By Ben Rosario
A senior administration lawmaker sought yesterday a congressional inquiry into whopping P4.049 billion shortage in sales collection of firms authorized by the Philippine Charity Sweepstakes Office to operate small town lottery joints in the country.
Parañaque City Rep. Gus Tambunting, chairman of the House committee on games and amusement, called the PCSO’s attention to 2017 annual audit report that the Commission on Audit submitted to the Lower House, saying that the shortfall in sales collections should be recovered from the 78 Authorized Agent Corporations (AACs) tagged by COA.
Tambunting said the congressional inquiry to be conducted by his committee will also cover COA’s disclosure that 30 AAC’s were granted authority to operate without paying in full the cash bond required of them.
Tambunting said 19 of the 30 ineligible AACs have a total outstanding balance of P294.524 million as of December 31, 2017.
“It is not enough that these ACCs have vowed to help eradicate ‘jueteng’ by operating STL, they have to fulfill mandatory obligations for them to remain in business,” he said.
The veteran solon said “PCSO should also be made to explain the failure to protect not only government interest, but even more the welfare of thousands of poor and sick Filipinos relying on its charity fund for their medical needs.”
Tambunting demanded the immediate imposition of strict sanctions against erring STL agents.
COA reported that the sales collection reported by 71 AACs for 2017 “were lower than their corresponding presumptive monthly retail receipts by P10.012 billion.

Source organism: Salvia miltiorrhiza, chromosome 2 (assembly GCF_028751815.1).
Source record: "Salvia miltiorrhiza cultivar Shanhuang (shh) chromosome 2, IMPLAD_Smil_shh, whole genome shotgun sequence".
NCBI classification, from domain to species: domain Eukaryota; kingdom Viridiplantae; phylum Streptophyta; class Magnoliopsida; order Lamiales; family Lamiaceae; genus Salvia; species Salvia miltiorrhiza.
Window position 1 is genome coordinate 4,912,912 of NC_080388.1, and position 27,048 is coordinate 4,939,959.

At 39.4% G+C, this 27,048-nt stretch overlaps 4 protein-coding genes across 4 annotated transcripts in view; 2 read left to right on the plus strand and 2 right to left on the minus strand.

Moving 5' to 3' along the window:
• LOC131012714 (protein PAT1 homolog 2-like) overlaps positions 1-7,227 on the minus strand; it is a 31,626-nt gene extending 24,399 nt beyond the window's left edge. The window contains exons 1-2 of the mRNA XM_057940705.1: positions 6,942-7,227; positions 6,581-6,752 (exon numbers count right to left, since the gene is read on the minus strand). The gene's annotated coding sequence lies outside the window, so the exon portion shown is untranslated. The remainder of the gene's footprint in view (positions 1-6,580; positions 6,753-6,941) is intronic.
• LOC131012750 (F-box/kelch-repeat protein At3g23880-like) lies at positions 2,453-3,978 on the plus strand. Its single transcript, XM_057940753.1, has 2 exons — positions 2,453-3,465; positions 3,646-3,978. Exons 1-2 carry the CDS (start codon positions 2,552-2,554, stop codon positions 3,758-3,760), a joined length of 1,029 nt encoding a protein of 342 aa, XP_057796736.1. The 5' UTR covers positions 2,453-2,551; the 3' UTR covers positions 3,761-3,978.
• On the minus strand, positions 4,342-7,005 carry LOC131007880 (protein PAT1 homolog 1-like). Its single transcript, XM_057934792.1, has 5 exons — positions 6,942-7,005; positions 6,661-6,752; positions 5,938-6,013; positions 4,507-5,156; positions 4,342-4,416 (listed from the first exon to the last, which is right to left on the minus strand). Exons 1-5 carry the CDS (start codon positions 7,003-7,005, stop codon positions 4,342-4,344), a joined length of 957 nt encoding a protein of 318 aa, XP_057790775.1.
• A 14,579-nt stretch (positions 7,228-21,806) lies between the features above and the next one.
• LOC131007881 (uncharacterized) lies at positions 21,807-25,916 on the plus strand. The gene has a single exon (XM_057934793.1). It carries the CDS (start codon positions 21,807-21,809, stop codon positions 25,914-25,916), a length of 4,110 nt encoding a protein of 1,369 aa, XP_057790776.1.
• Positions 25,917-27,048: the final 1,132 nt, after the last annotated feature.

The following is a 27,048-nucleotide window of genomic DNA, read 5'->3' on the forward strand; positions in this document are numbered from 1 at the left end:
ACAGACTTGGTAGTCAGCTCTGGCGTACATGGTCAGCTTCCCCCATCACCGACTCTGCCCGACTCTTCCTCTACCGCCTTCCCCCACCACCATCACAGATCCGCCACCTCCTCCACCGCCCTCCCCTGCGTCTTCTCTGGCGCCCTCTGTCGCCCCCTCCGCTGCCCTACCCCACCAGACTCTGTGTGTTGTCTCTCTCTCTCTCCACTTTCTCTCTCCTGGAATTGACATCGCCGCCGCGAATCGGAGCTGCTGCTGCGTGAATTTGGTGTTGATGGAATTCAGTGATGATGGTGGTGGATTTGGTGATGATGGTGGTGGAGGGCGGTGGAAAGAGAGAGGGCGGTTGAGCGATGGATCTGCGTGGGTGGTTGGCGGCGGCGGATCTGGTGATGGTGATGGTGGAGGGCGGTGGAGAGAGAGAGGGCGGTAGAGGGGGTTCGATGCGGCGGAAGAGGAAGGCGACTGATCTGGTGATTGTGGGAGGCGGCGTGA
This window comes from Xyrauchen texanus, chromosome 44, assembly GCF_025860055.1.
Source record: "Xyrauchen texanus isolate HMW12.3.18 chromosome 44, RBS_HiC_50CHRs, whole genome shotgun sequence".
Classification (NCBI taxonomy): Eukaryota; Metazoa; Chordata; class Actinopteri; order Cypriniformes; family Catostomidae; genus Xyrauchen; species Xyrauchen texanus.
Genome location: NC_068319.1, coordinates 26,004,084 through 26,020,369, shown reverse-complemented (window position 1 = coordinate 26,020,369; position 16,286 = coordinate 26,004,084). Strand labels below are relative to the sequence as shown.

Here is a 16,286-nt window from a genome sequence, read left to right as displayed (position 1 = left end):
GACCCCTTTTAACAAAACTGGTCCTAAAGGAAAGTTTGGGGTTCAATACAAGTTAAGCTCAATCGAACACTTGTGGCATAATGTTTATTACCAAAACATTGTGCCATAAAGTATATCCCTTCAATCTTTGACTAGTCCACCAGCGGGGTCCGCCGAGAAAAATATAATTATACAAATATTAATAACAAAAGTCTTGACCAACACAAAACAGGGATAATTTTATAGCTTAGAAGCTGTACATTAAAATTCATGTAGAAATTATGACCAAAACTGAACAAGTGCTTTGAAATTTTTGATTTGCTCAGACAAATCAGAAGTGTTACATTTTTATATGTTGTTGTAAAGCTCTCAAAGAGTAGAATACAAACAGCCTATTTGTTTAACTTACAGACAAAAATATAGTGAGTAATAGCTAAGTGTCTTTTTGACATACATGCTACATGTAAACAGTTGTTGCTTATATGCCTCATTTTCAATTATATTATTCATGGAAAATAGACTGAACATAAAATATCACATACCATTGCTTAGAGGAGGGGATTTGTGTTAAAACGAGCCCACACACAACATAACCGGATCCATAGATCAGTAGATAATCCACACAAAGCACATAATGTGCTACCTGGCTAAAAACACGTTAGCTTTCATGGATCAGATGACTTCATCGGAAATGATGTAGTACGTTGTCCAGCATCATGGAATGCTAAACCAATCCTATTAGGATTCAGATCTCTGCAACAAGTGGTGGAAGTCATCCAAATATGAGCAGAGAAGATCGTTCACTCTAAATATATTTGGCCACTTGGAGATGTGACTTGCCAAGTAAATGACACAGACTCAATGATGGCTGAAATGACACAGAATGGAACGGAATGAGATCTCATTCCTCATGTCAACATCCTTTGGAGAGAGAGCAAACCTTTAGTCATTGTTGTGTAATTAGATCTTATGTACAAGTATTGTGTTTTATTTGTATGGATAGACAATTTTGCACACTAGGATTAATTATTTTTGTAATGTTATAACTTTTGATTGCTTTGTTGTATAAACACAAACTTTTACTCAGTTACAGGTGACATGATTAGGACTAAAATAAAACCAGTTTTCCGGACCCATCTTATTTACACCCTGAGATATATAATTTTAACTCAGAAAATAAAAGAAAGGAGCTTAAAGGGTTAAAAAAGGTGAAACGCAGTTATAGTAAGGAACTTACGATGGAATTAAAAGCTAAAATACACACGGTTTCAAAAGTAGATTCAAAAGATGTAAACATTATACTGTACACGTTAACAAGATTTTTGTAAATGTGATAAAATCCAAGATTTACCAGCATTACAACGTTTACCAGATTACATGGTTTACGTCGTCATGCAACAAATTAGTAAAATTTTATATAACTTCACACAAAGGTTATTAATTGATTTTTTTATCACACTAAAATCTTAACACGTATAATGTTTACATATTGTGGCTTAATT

This poor sales performance violates Section 18 (3) of the 2016 revised Implementing Rules and Regulations for the STL.
“Shares in sales collections remitted by 71 AACs were short by P4.032 billion due to the P10.012 billion shortfall in their PMRRs while remittances of seven AACs that met their PMRRs were short by P17.344 million, making a total of P4.049 billion under remittances during CY 2017,” the audit agency stated.
The shortfall is even higher had it not for fact that several AACs readily complied with the payment of their respective sales deficit.
“As a result of the above-stated short remittances, PCSO was deprived of using the total amount of P4.049 billion to fund its various charitable programs that could have helped alleviate the plight of the less fortunate Filipino people,” the COA report stated.
The PCSO management said demand letters have already been sent to erring AACs. The letters contained threats of revocation by the state-run firm of the STL agency agreements it entered with the STL operators.